Does that mean that the virtues should be extinguished in us? No. Because, once again, we are not essentially passive beings. There needs to be our engagement with what comes to us; it is not just about what comes from us. That is where the transformation of the virtues by grace comes into play; the virtues become forms of love, forms of our participation in God’s love. Transitional between Epiphany and Lent, these ‘gesima’ Sundays remind us of the love of God manifest in Jesus and indicate how that love is to live in us.
Monday, February 24th, St. Matthias
4:45-5:00pm Conformation Class, Room 206, KES
6:00-7:00pm Brownies/Sparks – Parish Hall
7:00pm Holy Communion – Coronation Room
Tuesday, February 25th
6:00pm ‘Prayers & Praises’ – Haliburton Place
7:00 Christ Church Book Club (rescheduled): 419 by Will Ferguson and The Watch by Joydeep Roy-Bhattacharya
Thursday, February 27th
3:15pm Service at Windsor Elms
6:30-7:30pm Girl Guides – Parish Hall
Sunday, March 2nd, Quinquagesima
8:00am Holy Communion – Parish Hall (followed by Men’s Club Breakfast)
10:30am Holy Communion – Parish Hall
Confirmation Classes: Rm. 206 at KES. The dates are Feb. 24th & March 3rd. Please contact Fr. Curry, 790-6173
Tuesday, March 4th
4:30-6:30pm Shrove Tuesday Pancake Supper, Parish Hall. $7 (adults), $3.50 (children 12 and under)
Saturday, March 8th
9:00am-4:00pm Lenten Quiet Day, King’s-Edgehill School, on the theme Lent and Original Sin, led by Fr. David Curry, sponsored by the Prayer Book Society of Canada, Nova Scotia and PEI Branch.
The collect for today, Sexagesima (or the Second Sunday Before Lent) from The Book of Common Prayer (Canadian, 1962):
O LORD God, who seest that we put not our trust in any thing that we do: Mercifully grant that by thy power we may be defended against all adversity; through Jesus Christ our Lord. Amen.
Artwork: James Tissot, The Sower, 1886-1894. Opaque watercolor over graphite on gray wove paper, Brooklyn Museum.
“Go ye also into the vineyard”
The parable of the labourers in the vineyard is powerful and disturbing. That is the point of the parables. They are meant to prod us into thinking. They offer us another way of looking at things. Often as not they are deliberately provocative.
What could be more provocative than the idea that those who have worked less should receive the same pay as those who have worked more? It violates our sense of justice completely. And yet, the point of the whole parable is to open us out to a larger consideration of the justice of God. “Whatsoever is right, that shall ye receive.” But what is right? Are we the measure? Is right simply, ‘what is right for me?’ Meaning, of course, what I want for me? But on the other hand, is there not a question about equity, about a sense of shared equality? Otherwise doesn’t everything come down to what is simply arbitrary? Now there is a problem!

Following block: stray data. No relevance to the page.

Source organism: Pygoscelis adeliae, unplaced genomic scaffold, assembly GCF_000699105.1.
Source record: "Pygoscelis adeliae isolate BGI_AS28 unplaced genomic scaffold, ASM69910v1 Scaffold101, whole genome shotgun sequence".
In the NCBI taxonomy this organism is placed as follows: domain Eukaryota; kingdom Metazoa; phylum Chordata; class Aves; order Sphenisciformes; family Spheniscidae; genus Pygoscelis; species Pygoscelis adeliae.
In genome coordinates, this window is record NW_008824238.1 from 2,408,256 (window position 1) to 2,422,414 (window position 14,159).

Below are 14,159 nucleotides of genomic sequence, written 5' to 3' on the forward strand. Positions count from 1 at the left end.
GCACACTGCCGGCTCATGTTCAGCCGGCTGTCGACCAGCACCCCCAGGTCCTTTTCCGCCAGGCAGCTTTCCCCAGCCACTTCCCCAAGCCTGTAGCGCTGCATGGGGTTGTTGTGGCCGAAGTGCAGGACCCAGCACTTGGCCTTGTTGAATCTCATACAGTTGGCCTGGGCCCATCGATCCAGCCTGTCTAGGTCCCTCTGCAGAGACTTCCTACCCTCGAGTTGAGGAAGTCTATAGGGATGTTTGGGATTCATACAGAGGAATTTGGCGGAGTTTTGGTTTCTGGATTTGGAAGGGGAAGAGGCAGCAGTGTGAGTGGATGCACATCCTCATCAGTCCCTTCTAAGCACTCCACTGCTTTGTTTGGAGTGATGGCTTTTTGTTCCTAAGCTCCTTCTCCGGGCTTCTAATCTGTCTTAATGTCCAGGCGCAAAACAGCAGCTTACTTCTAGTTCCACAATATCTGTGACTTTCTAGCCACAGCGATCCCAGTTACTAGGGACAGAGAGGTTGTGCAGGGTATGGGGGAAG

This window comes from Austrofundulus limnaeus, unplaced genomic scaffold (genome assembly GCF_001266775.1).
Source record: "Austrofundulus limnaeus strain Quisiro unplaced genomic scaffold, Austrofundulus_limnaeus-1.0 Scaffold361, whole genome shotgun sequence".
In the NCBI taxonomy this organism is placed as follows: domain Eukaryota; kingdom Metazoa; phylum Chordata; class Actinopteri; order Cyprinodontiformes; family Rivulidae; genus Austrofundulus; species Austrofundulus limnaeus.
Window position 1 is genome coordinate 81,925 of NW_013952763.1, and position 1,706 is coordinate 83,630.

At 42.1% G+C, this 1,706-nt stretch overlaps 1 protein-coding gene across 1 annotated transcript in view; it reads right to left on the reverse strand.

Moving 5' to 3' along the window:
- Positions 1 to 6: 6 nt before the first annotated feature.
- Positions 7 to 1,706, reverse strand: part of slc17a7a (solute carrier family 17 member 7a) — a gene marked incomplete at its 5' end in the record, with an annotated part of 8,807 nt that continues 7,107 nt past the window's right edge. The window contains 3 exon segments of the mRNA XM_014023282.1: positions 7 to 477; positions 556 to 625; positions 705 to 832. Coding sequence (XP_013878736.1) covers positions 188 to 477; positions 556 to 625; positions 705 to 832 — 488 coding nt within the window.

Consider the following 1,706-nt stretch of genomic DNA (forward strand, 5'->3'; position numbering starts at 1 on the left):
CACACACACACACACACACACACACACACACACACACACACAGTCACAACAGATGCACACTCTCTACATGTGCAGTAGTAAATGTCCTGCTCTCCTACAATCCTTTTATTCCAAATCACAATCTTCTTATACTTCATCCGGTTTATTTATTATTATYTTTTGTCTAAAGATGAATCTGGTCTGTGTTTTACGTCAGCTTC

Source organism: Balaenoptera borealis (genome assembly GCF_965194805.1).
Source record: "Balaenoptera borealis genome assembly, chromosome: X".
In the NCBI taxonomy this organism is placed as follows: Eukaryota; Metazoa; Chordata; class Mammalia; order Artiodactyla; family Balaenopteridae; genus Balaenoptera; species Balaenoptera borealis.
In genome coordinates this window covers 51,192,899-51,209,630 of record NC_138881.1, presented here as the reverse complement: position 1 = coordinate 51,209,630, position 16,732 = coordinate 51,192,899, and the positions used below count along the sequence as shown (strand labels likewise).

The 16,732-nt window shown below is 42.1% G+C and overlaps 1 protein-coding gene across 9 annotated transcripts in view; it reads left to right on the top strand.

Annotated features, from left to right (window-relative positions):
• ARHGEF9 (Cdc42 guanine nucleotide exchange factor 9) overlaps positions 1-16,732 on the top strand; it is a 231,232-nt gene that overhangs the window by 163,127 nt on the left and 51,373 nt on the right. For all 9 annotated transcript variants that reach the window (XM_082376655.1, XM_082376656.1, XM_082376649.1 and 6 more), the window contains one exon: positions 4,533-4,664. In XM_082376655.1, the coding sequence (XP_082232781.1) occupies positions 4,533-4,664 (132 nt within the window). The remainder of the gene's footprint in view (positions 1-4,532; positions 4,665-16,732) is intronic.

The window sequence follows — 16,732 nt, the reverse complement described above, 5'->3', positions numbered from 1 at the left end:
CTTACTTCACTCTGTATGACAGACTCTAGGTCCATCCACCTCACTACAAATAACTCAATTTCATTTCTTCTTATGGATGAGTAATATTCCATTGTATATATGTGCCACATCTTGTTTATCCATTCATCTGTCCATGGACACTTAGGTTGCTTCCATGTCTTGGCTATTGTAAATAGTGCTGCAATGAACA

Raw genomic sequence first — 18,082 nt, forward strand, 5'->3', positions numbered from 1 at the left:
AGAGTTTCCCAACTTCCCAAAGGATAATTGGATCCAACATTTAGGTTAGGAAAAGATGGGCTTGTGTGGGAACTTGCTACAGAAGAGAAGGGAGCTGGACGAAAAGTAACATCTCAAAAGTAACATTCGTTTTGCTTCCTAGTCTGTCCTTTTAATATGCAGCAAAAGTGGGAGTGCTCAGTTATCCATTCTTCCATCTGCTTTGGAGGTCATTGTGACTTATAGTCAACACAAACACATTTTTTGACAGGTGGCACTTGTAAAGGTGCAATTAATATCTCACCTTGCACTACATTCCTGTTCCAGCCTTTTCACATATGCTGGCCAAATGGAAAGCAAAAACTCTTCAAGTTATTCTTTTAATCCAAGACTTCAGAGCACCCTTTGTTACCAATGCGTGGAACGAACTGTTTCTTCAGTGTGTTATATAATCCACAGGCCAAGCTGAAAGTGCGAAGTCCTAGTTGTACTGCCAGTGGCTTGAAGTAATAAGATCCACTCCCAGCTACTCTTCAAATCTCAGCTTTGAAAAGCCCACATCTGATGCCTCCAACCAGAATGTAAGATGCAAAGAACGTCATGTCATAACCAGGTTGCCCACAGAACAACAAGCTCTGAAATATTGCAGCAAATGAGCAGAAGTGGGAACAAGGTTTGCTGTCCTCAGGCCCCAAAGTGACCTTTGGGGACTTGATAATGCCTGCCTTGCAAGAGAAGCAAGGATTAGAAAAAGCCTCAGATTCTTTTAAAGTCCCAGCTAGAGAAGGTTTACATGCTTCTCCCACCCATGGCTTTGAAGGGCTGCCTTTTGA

But is that what we have in this parable? I don’t think so. I think this parable challenges the assumptions that I am measured by what I get and that I am owed what I think I should have; in short, it challenges the entitlement culture of our world and day. What is that? The idea that I am entitled to whatever I think I should have. Why? Because of who I am. Who am I? I am measured by my sense of self-worth but that is measured entirely by what I think I am owed. It is, of course, about arguing in a circle but the assumption is clear. My worth is measured in terms of what I receive. To the contrary, the parable challenges all of the forms of homo economicus, our humanity as defined primarily by economics, whether as consumers or as producers.
The parable suggests another principle which defines our lives. It is simply this. We are called to be labourers – workers. Not in the Marxist sense of homo faber, that I am what I make or produce, but in the much more radical sense that there is something positive and free, something dignified and true in labour. It belongs to the truth of our being as intellectual and moral creatures, creatures who know and love. Work or labour is about our lives as spiritual beings. Standing idle is not good and is not wanted. “Go ye also into the vineyard”. What is that vineyard but the good order of creation? What is our place in the created order? Both before and after the Fall, we are called to labour, to work: first, “to have dominion over” the whole of creation and “to be fruitful and multiply, and fill the earth and subdue it”; and, secondly, “to toil” on the ground and to labour for only “in the sweat of your face shall you eat bread.”